The tragedy of Rocky IV is that the way Apollo Creed saw it, he didn’t have a choice over whether or not he’d fight Ivan Drago. To him, that’s just the life he chose: “You and me, we don’t even have a choice. See, we’re born with this killer instinct that you can’t just turn off and on like some radio. We have to be in the middle of the action, ‘cause we’re the warriors. And without some challenge, without some damn war to fight, then the warrior might as well be dead, Stallion! Now, I’m asking you – as a friend – stand by my side this one last time.”
The tragic foreshadowing was that it would ultimately be the last time.
The Rocky movies are famously uplifting and inspirational. In the first one, Rocky didn’t win the fight, but he got the girl – and he was respected merely for the fact that he’d taken on the champion with as little experience as he had.
In later movies, we saw him take the championship – but it didn’t come easy. This quote rings particularly true, because Rocky himself was once a contender who refused to give up, and we saw him keep getting up and trying again until he eventually became a winner. He’s a character that we can all look up to.
Dolph Lundgren’s Russian Rocky IV villain Ivan Drago is one of the most memorable and formidable foes in film history – not just the Rocky franchise. Right off the bat, he’s the guy we love to hate, because he killed Apollo Creed in the ring. The way he coldly said, “I must break you,” instantly became an iconic Rocky moment.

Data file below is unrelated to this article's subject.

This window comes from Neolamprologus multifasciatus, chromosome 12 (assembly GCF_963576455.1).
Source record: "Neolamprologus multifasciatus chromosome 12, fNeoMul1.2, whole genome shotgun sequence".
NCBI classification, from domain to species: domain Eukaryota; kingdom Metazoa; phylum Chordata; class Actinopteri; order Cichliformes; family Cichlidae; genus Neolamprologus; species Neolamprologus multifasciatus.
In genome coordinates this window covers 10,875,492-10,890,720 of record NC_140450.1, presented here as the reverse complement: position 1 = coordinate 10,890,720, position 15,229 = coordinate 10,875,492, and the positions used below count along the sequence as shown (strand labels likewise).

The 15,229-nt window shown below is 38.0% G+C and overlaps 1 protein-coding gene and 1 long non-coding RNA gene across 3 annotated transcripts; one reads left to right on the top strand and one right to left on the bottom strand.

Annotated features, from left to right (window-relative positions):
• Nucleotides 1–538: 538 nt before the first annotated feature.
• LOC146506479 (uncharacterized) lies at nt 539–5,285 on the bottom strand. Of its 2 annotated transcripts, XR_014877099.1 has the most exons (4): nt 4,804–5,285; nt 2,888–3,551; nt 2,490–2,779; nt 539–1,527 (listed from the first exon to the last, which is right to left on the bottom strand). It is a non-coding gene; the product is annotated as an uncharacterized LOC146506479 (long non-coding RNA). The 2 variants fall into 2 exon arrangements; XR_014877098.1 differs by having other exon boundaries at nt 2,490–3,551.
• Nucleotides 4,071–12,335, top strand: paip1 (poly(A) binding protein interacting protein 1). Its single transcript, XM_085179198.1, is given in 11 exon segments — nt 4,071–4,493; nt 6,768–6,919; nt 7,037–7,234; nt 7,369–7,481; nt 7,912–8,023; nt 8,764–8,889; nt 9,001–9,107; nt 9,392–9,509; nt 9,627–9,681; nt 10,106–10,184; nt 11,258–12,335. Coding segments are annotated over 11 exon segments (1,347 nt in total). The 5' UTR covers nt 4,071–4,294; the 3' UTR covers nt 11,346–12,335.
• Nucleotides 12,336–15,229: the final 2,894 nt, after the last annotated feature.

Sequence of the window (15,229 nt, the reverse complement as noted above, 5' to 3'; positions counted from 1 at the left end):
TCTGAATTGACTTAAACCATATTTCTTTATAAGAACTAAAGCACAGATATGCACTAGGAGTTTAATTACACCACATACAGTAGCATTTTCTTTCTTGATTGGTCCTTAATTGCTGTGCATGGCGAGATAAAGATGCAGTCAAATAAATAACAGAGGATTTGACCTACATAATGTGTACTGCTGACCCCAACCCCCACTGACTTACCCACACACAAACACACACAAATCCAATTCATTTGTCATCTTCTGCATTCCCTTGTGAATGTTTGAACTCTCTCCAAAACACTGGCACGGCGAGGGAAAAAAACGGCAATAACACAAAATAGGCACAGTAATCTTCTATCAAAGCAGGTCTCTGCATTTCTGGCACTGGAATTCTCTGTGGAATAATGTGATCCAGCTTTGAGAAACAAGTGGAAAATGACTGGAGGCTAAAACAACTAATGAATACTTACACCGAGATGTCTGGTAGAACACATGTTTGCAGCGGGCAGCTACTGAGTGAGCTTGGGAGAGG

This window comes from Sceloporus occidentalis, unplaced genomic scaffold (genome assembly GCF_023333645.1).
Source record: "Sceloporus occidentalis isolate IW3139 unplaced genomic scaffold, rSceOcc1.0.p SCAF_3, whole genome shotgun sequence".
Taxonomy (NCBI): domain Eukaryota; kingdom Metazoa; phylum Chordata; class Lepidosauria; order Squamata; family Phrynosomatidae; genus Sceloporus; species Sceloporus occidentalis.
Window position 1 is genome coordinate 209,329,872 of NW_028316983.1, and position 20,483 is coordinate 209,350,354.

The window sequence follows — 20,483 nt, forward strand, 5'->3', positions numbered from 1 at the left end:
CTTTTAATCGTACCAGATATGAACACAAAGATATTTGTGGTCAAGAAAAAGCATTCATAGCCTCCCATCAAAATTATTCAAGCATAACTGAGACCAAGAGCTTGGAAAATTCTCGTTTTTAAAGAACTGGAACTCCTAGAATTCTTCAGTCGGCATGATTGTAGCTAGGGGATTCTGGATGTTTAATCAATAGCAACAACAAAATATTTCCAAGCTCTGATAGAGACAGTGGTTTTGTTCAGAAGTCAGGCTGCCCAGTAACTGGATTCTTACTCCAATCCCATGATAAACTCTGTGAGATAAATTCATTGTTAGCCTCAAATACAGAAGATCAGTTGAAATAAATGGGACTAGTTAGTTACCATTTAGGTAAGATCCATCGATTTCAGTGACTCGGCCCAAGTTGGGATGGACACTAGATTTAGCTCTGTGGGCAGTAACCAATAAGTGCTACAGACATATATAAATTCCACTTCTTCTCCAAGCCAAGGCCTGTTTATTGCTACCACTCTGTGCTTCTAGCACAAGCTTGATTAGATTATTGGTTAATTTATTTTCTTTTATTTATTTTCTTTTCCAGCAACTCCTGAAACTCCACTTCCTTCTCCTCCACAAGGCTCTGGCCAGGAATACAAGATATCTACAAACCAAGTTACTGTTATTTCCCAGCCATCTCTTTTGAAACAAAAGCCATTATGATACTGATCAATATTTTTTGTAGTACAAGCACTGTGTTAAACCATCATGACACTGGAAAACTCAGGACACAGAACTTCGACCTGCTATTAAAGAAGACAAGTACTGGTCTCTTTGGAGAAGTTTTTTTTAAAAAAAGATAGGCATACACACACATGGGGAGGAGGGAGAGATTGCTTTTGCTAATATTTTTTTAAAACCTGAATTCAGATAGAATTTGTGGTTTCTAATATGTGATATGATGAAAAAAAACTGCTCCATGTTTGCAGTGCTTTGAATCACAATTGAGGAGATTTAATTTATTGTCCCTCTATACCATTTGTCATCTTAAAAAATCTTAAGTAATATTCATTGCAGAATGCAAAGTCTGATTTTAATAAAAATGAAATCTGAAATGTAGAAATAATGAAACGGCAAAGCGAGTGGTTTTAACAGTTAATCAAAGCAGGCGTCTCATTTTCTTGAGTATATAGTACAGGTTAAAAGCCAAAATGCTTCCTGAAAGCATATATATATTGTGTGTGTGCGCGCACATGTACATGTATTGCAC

The Drago story was brought full circle nicely in Creed II as Apollo’s son took on Drago’s son. Rocky taking on Drago to avenge his fallen mentor was one thing, but his own son taking on Drago’s son had even more dramatic oomph to it.
Just the “Yo, Adrian!” part of this quote was included on the AFI’s list of the greatest movie quotes of all time. It has become iconic, entirely down to the way Sylvester Stallone says it and the conviction he says it with. Rocky is about a boxer preparing for the most important fight of his career, but it’s not really about boxing, because he also falls in love during that time.
He loses the fight, but ultimately, it doesn’t matter, because he tried his best, and although he failed, Adrian is there to make everything okay. That’s why he’s always so happy when he says, “Yo, Adrian!”
In an early scene in Rocky III, an interviewer asks Clubber Lang, “Do you hate Rocky?” Clubber replies, “No, I don’t hate Balboa. I pity the fool, and I will destroy any man who tries to take what I got!” It’s an interesting window into Clubber’s mindset. He’s not driven by hatred; he’s driven by an absolute belief in his own abilities.
The line “I pity the fool!” became so popular and memorable that it’s one of a couple of lines – along with “I ain’t getting on no plane!” – that Mr. T is best remembered for. When Mr. T passes away (God forbid), those two lines will be etched on his gravestone.
This whole monologue from Rocky Balboa has become a mantra for pretty much everyone, not just boxers.
“Let me tell you something you already know. The world ain’t all sunshine and rainbows... I don’t care how tough you are – it will beat you to your knees and keep you there permanently if you let it. You, me, or nobody is gonna hit as hard as life. But it ain’t about how hard you hit. It’s about how hard you can get hit and keep moving forward; how much you can take and keep moving forward. That’s how winning is done!”